With newly appointed CEO Jim Hackett at the helm, Ford Motor Company (NYSE:F) posted a solid second quarter. Ford's revenue inched higher to nearly $40 billion and its adjusted earnings per share checked in at $0.56, far above analysts' calls for $0.43 per share -- more on that shortly. But beyond the typical numbers, there were some interesting takeaways for Ford investors; here are the details.
One of Ford's competitive advantages is its finance division, otherwise known as Ford Credit. It's often overlooked but shouldn't be, as it generates more profit for Ford than any of the company's regions outside of North America. Ford Credit's managed receivables jumped 6% to $142 billion and generated pre-tax results of $619 million -- a staggering 55% increase over the prior year. It was good enough to be Ford Credit's best quarterly pre-tax result since 2011.
Now, one large drawback to Ford owning a finance division such as Ford Credit is that when lease residual values plunge faster than anticipated, it weighs directly on the bottom line; that caused major pain during the past recession. And while the pressure from a wave of vehicles coming off-lease could still negatively impact prices, auction values remained stronger than Ford anticipated during the second quarter.
Let's talk taxes
The devil is in the details, and that notion holds true for Ford's second quarter. While Ford's profit margins and pre-tax earnings declined compared to the prior-year quarter, its net income actually increased thanks to tax credits. Prior to the second-quarter call, Ford's effective tax rate guidance was around 30%. But in anticipation of corporate tax reform on the horizon, the automaker identified tax opportunities revolving around losses incurred overseas that could be brought back to the U.S. as foreign tax credits. Ford pulled the trigger on one of those opportunities during the second quarter, which dramatically lowered its tax rate to 10.2%.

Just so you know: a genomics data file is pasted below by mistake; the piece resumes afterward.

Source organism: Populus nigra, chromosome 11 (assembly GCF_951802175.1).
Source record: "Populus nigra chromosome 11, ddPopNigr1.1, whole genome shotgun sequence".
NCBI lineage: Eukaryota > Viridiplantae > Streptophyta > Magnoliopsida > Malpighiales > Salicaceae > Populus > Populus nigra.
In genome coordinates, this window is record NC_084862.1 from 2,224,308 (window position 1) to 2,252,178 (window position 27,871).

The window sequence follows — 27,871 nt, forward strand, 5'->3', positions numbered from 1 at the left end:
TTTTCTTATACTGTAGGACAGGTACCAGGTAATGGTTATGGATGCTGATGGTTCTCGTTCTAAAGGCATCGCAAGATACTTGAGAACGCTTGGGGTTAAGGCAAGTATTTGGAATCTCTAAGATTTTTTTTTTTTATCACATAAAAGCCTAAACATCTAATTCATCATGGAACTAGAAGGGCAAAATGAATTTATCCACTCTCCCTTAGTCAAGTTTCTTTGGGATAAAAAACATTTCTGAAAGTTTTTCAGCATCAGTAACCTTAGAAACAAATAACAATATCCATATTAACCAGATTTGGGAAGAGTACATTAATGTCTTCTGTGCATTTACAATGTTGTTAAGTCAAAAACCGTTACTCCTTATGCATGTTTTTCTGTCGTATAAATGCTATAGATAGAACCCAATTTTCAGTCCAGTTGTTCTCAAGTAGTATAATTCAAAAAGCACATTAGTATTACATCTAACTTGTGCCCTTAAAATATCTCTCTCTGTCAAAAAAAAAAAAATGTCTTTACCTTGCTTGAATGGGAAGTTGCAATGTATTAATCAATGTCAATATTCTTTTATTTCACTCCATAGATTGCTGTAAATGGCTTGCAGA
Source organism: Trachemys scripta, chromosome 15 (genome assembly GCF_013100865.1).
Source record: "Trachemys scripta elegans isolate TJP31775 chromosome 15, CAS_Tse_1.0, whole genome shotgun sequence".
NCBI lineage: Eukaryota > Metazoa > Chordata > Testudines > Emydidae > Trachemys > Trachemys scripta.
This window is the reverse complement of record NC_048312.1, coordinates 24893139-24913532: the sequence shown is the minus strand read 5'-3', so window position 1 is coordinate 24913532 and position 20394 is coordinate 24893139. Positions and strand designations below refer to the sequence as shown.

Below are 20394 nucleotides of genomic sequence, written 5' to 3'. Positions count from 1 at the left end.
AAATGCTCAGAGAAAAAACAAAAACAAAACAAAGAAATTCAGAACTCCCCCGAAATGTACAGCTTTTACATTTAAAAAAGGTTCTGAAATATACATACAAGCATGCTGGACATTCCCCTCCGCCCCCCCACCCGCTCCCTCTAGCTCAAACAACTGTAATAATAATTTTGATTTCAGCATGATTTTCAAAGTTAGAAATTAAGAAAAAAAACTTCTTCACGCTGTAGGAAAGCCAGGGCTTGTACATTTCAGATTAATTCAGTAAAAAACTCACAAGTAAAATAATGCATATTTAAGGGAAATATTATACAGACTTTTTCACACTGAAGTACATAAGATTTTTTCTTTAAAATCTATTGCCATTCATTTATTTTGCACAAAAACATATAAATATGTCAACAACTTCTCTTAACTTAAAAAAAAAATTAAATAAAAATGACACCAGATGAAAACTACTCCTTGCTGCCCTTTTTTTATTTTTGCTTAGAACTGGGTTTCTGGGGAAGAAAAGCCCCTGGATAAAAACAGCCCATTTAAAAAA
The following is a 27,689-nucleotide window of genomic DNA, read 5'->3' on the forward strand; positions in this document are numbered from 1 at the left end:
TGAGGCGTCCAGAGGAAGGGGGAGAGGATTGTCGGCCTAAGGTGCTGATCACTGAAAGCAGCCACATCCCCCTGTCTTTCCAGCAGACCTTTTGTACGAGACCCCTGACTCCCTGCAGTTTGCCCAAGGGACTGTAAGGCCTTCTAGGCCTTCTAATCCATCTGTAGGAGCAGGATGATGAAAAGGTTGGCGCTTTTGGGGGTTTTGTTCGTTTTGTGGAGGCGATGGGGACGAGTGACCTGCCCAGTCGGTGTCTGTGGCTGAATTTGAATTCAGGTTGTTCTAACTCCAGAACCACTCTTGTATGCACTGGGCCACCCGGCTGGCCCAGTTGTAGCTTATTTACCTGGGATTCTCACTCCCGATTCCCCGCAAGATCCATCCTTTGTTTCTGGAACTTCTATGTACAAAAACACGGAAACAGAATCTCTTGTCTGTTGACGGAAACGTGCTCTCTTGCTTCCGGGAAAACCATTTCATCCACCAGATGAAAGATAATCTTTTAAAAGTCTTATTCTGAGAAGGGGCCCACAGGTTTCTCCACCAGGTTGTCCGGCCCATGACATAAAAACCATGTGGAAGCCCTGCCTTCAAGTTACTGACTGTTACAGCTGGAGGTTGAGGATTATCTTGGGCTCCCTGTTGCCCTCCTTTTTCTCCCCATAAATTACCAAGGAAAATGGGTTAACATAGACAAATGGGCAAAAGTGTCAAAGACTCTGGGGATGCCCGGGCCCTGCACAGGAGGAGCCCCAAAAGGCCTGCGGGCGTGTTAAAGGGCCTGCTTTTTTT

For the first half of 2017, Ford's adjusted effective tax rate checked in at 18.8%; considering that Ford CFO Bob Shanks adjusted the full-year tax rate guidance to about 15%, it seems likely the automaker will pull the trigger on more of these opportunities before it expects its tax rate to return to about 30% in 2018. Without the beneficial tax rate, Morningstar analyst David Whiston calculates the adjusted EPS to be $0.47, which would still have been ahead of consensus estimates.
Investors knew the hits from Brexit and currency headwinds were on the way, but nobody knew exactly what to expect during the second quarter. We now have some answers: All of Europe's key metrics went lower. Ford's wholesalers were down 13% in Europe, which pulled revenue down 12%, compared to the prior year. Its operating margin declined a hefty 460 basis points, from 5.8% down to 1.2%, and its pre-tax results slumped 81% down to $88 million.
What's interesting about the profit walk is that the currency headwind (exchange) wasn't the biggest drawback for the automaker's European results. That honor goes to dealer stocks that were impacted by tight inventories while the new Fiesta model was ramping up production. Another headwind was rising steel prices that negatively impacted commodities. However, despite these headwinds pushing profits down, Ford's European team managed to keep the region profitable, which is a silver lining for investors. Remember, General Motors hadn't turned a profit in Europe since 1999, which is largely why that company recently sold its European operations.
Despite a strong result from Ford Credit, a salvaged quarter out of Europe, and tax-fueled estimates beat, Ford, pumped the brakes on its pre-tax profit outlook for the full year. It echoed sentiments from cross-town rival GM and emphasized that declining industry sales and rising materials prices would weigh on the bottom line.